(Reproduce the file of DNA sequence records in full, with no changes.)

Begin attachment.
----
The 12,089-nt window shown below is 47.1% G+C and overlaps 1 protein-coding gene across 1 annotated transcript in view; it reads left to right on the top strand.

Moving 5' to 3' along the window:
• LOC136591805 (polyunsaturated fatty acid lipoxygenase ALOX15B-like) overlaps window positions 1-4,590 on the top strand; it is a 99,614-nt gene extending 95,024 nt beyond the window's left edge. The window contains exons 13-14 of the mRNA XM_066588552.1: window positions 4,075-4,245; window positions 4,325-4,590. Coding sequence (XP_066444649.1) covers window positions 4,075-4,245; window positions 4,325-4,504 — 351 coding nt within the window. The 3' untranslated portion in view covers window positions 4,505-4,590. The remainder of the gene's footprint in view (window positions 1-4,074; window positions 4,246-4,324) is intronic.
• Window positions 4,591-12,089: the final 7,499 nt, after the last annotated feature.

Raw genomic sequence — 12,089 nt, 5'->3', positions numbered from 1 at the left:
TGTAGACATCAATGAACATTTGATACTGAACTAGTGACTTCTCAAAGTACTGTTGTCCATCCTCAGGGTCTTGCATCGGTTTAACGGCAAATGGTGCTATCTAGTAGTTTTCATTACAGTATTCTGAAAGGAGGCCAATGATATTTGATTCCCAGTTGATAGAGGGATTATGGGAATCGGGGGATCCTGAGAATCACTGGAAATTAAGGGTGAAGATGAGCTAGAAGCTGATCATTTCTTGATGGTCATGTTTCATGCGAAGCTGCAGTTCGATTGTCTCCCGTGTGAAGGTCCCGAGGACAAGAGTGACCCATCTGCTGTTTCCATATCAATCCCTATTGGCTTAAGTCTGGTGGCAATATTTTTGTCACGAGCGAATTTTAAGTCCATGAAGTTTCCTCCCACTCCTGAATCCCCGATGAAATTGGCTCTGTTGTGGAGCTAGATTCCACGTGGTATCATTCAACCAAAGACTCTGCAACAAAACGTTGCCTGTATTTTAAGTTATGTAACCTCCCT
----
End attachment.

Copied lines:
The 12,089-nt window shown below is 47.1% G+C and overlaps 1 protein-coding gene across 1 annotated transcript in view; it reads left to right on the top strand.

Moving 5' to 3' along the window:
• LOC136591805 (polyunsaturated fatty acid lipoxygenase ALOX15B-like) overlaps window positions 1-4,590 on the top strand; it is a 99,614-nt gene extending 95,024 nt beyond the window's left edge. The window contains exons 13-14 of the mRNA XM_066588552.1: window positions 4,075-4,245; window positions 4,325-4,590. Coding sequence (XP_066444649.1) covers window positions 4,075-4,245; window positions 4,325-4,504 — 351 coding nt within the window. The 3' untranslated portion in view covers window positions 4,505-4,590. The remainder of the gene's footprint in view (window positions 1-4,074; window positions 4,246-4,324) is intronic.
• Window positions 4,591-12,089: the final 7,499 nt, after the last annotated feature.

Raw genomic sequence — 12,089 nt, 5'->3', positions numbered from 1 at the left:
TGTAGACATCAATGAACATTTGATACTGAACTAGTGACTTCTCAAAGTACTGTTGTCCATCCTCAGGGTCTTGCATCGGTTTAACGGCAAATGGTGCTATCTAGTAGTTTTCATTACAGTATTCTGAAAGGAGGCCAATGATATTTGATTCCCAGTTGATAGAGGGATTATGGGAATCGGGGGATCCTGAGAATCACTGGAAATTAAGGGTGAAGATGAGCTAGAAGCTGATCATTTCTTGATGGTCATGTTTCATGCGAAGCTGCAGTTCGATTGTCTCCCGTGTGAAGGTCCCGAGGACAAGAGTGACCCATCTGCTGTTTCCATATCAATCCCTATTGGCTTAAGTCTGGTGGCAATATTTTTGTCACGAGCGAATTTTAAGTCCATGAAGTTTCCTCCCACTCCTGAATCCCCGATGAAATTGGCTCTGTTGTGGAGCTAGATTCCACGTGGTATCATTCAACCAAAGACTCTGCAACAAAACGTTGCCTGTATTTTAAGTTATGTAACCTCCCT